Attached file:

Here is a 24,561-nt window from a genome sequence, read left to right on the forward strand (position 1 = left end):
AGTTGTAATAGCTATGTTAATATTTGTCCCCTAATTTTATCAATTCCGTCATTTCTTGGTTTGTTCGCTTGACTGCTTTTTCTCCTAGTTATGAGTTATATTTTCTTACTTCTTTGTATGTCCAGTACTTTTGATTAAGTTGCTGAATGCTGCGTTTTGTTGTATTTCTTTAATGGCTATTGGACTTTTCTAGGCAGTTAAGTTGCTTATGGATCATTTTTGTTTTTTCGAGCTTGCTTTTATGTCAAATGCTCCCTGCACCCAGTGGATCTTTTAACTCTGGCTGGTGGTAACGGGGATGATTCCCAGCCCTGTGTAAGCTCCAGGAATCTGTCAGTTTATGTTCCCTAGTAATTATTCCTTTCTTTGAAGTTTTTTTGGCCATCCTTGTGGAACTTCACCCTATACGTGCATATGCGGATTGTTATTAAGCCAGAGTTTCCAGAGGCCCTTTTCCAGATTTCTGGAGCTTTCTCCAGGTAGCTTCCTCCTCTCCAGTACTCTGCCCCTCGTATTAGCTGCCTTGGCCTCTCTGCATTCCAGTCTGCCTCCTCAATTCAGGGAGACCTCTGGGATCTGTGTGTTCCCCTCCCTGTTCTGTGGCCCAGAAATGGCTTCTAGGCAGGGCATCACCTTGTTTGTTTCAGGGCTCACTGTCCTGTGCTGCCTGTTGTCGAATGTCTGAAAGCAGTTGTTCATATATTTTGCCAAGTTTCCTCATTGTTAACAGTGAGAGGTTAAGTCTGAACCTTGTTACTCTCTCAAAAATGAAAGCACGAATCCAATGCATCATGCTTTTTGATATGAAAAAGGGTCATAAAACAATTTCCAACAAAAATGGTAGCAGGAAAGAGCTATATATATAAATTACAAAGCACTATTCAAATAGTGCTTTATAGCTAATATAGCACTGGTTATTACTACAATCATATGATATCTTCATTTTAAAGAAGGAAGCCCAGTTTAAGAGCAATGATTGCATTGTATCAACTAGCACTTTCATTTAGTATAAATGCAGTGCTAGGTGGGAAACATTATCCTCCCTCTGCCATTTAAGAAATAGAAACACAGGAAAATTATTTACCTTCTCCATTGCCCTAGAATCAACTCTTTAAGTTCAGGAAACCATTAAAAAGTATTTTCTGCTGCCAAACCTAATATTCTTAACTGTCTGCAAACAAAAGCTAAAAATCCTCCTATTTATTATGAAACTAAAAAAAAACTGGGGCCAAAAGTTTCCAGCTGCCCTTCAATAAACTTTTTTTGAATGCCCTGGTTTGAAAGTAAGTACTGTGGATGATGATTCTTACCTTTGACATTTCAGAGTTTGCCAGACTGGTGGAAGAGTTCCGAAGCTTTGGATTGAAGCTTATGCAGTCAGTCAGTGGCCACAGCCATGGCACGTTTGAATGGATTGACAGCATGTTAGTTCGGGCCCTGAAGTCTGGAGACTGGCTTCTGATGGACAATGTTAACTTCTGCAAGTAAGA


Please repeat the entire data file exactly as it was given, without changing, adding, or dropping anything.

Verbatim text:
Here is a 24,561-nt window from a genome sequence, read left to right on the forward strand (position 1 = left end):
AGTTGTAATAGCTATGTTAATATTTGTCCCCTAATTTTATCAATTCCGTCATTTCTTGGTTTGTTCGCTTGACTGCTTTTTCTCCTAGTTATGAGTTATATTTTCTTACTTCTTTGTATGTCCAGTACTTTTGATTAAGTTGCTGAATGCTGCGTTTTGTTGTATTTCTTTAATGGCTATTGGACTTTTCTAGGCAGTTAAGTTGCTTATGGATCATTTTTGTTTTTTCGAGCTTGCTTTTATGTCAAATGCTCCCTGCACCCAGTGGATCTTTTAACTCTGGCTGGTGGTAACGGGGATGATTCCCAGCCCTGTGTAAGCTCCAGGAATCTGTCAGTTTATGTTCCCTAGTAATTATTCCTTTCTTTGAAGTTTTTTTGGCCATCCTTGTGGAACTTCACCCTATACGTGCATATGCGGATTGTTATTAAGCCAGAGTTTCCAGAGGCCCTTTTCCAGATTTCTGGAGCTTTCTCCAGGTAGCTTCCTCCTCTCCAGTACTCTGCCCCTCGTATTAGCTGCCTTGGCCTCTCTGCATTCCAGTCTGCCTCCTCAATTCAGGGAGACCTCTGGGATCTGTGTGTTCCCCTCCCTGTTCTGTGGCCCAGAAATGGCTTCTAGGCAGGGCATCACCTTGTTTGTTTCAGGGCTCACTGTCCTGTGCTGCCTGTTGTCGAATGTCTGAAAGCAGTTGTTCATATATTTTGCCAAGTTTCCTCATTGTTAACAGTGAGAGGTTAAGTCTGAACCTTGTTACTCTCTCAAAAATGAAAGCACGAATCCAATGCATCATGCTTTTTGATATGAAAAAGGGTCATAAAACAATTTCCAACAAAAATGGTAGCAGGAAAGAGCTATATATATAAATTACAAAGCACTATTCAAATAGTGCTTTATAGCTAATATAGCACTGGTTATTACTACAATCATATGATATCTTCATTTTAAAGAAGGAAGCCCAGTTTAAGAGCAATGATTGCATTGTATCAACTAGCACTTTCATTTAGTATAAATGCAGTGCTAGGTGGGAAACATTATCCTCCCTCTGCCATTTAAGAAATAGAAACACAGGAAAATTATTTACCTTCTCCATTGCCCTAGAATCAACTCTTTAAGTTCAGGAAACCATTAAAAAGTATTTTCTGCTGCCAAACCTAATATTCTTAACTGTCTGCAAACAAAAGCTAAAAATCCTCCTATTTATTATGAAACTAAAAAAAAACTGGGGCCAAAAGTTTCCAGCTGCCCTTCAATAAACTTTTTTTGAATGCCCTGGTTTGAAAGTAAGTACTGTGGATGATGATTCTTACCTTTGACATTTCAGAGTTTGCCAGACTGGTGGAAGAGTTCCGAAGCTTTGGATTGAAGCTTATGCAGTCAGTCAGTGGCCACAGCCATGGCACGTTTGAATGGATTGACAGCATGTTAGTTCGGGCCCTGAAGTCTGGAGACTGGCTTCTGATGGACAATGTTAACTTCTGCAAGTAAGA